What I like best about historical fiction is when an author creates a sense of real people in a real time. I admire Proulx’s research. Her depiction of woodcutting and processing over centuries is detailed and, I assume, accurate. But I had little sense of where the plot was in the larger scheme of world events. The characters barely dealt with the Revolutionary War, the Civil War, or the World Wars of the 20th Century—all of which must have had an impact on the commerce she describes.
I loved Michener’s The Source and Hawaii. Both novels had a sense of history, of the sweep of development. And they had strong characters that I cared about. By contrast, the characters in Barkskins felt manipulated, like the author created them only as archtypes to make a point, not to tell a story. I felt like Proulx was a deus ex machina pulling the puppet strings of her characters.
Now, as an author, I know that all characters are manipulated by their creators. But good writing makes this manipulation seem organic, invisible to the reader. In Barkskins, I felt like the characters existed only to serve her soapbox, not to give readers insight into the human frailties that lead to misconceptions and mistakes such as real people make.
I read an article in which Proulx spoke of her own family history in North America, which began with a French ancestor brought to the forests of Canada. Again, I admire her fortitude in researching the long history of woodsmen in Canada and the Northern U.S. The Duke and Sel family trees through the generations were detailed and sprawling. But I didn’t feel her connection to these people any more than I developed a connection with them myself.
Proulx’s prose can be beautiful. But every character has a different gruesome way to die. Arrows. Limbs lost. Fire. Cholera. Consumption. There are a few murders. When she was ready to move on, she killed off another character. I quit caring how they died, ready to move on myself.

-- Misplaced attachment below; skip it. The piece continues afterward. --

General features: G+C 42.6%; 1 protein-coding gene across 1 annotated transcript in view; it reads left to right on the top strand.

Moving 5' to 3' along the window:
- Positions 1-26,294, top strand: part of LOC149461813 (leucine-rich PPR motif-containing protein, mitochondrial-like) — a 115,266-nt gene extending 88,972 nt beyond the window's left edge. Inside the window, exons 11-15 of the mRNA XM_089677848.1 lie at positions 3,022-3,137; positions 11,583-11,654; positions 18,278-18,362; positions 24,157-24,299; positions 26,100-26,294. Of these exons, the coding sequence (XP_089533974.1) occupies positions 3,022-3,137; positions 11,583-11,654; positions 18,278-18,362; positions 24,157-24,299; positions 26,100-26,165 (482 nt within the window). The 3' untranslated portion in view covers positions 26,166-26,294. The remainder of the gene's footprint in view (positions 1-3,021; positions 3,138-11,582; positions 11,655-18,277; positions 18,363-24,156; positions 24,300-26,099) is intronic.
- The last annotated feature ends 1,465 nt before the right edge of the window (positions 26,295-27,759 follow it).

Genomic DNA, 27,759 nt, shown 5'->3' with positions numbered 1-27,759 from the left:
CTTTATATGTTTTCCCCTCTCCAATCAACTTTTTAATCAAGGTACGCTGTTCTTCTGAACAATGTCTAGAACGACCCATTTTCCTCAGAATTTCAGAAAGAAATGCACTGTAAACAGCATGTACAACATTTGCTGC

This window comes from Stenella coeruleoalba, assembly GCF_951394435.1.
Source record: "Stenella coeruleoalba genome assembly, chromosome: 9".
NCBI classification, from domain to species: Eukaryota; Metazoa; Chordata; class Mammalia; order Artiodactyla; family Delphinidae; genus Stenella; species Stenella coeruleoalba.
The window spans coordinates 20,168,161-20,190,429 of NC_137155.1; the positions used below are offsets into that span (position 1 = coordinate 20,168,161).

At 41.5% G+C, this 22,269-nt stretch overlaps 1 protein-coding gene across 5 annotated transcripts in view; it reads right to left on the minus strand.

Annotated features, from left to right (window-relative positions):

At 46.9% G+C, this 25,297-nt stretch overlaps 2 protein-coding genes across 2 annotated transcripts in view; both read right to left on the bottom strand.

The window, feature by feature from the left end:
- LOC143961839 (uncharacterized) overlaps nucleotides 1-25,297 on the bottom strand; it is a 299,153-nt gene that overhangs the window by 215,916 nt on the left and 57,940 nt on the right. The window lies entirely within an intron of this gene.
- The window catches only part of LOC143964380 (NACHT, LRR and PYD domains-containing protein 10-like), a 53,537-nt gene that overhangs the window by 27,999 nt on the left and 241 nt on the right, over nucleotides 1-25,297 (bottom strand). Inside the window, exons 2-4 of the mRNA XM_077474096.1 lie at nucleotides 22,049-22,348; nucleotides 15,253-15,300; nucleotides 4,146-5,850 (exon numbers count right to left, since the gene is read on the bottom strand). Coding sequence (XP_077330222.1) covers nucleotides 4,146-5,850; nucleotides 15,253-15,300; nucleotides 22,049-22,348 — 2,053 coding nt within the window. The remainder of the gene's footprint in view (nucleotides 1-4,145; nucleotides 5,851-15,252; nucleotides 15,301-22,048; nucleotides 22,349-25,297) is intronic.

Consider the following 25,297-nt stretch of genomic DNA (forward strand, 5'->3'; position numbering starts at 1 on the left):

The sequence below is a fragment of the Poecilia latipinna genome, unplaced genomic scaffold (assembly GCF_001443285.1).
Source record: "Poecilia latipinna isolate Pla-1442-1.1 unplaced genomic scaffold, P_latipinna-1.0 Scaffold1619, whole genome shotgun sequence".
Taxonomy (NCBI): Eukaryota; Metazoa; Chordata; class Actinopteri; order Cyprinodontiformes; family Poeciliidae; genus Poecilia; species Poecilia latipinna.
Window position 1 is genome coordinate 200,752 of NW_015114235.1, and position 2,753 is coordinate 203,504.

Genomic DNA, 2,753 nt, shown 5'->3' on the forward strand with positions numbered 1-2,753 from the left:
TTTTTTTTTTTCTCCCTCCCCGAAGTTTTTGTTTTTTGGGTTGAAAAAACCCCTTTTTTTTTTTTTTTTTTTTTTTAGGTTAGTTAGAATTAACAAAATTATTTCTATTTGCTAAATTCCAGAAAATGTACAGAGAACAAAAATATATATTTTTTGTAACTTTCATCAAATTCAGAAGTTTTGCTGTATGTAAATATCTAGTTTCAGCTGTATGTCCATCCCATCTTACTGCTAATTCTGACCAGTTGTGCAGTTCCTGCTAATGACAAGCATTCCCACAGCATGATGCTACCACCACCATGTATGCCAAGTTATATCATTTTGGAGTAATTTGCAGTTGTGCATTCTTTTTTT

Donna Tartt’s The Goldfinch was another novel with beautiful writing. I wrote earlier that the only character I cared about in that saga was the painting. In Barkskins, I didn’t even care about the forests.
Barkskins is dark, with hardly a moment of humor in it. Proulx’s novel The Shipping News was also dark, but I didn’t feel my emotions manipulated in that book. In The Shipping News, I felt I was looking in the window at people with very real problems. In Barkskins, I felt I was looking down on them from Mars.
Part of my problem with Barkskins is that I am not a fan of the omniscient narrator who sits above the characters, seeing into one’s head and then another’s. Maybe I wouldn’t have minded if she chose to tell her story through one character per generation, but she sometimes moved from head to head from one paragraph to the next. I even caught a few places where she was in two heads in one paragraph. This technique added to my feeling that I was being manipulated.
In short, this polemic didn’t need to be over 700 pages to make the point that denuding forests, in the belief that they are unlimited, was stupid. And it needed more humanity to care about.
When have you been disappointed by a novel you really wanted to read?